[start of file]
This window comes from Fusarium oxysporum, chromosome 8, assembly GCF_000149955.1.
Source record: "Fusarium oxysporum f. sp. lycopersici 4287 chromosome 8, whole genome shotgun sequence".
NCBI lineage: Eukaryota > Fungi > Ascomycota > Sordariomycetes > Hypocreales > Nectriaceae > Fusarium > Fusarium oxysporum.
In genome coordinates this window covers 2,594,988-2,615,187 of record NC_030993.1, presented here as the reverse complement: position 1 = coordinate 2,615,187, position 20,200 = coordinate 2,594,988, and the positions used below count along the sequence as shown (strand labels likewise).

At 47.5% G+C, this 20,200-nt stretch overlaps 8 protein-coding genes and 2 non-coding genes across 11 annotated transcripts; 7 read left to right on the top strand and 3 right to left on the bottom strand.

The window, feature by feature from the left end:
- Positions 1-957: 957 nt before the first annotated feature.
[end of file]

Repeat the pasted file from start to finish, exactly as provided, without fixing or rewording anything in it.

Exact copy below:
This window comes from Fusarium oxysporum, chromosome 8, assembly GCF_000149955.1.
Source record: "Fusarium oxysporum f. sp. lycopersici 4287 chromosome 8, whole genome shotgun sequence".
NCBI lineage: Eukaryota > Fungi > Ascomycota > Sordariomycetes > Hypocreales > Nectriaceae > Fusarium > Fusarium oxysporum.
In genome coordinates this window covers 2,594,988-2,615,187 of record NC_030993.1, presented here as the reverse complement: position 1 = coordinate 2,615,187, position 20,200 = coordinate 2,594,988, and the positions used below count along the sequence as shown (strand labels likewise).

At 47.5% G+C, this 20,200-nt stretch overlaps 8 protein-coding genes and 2 non-coding genes across 11 annotated transcripts; 7 read left to right on the top strand and 3 right to left on the bottom strand.

The window, feature by feature from the left end:
- Positions 1-957: 957 nt before the first annotated feature.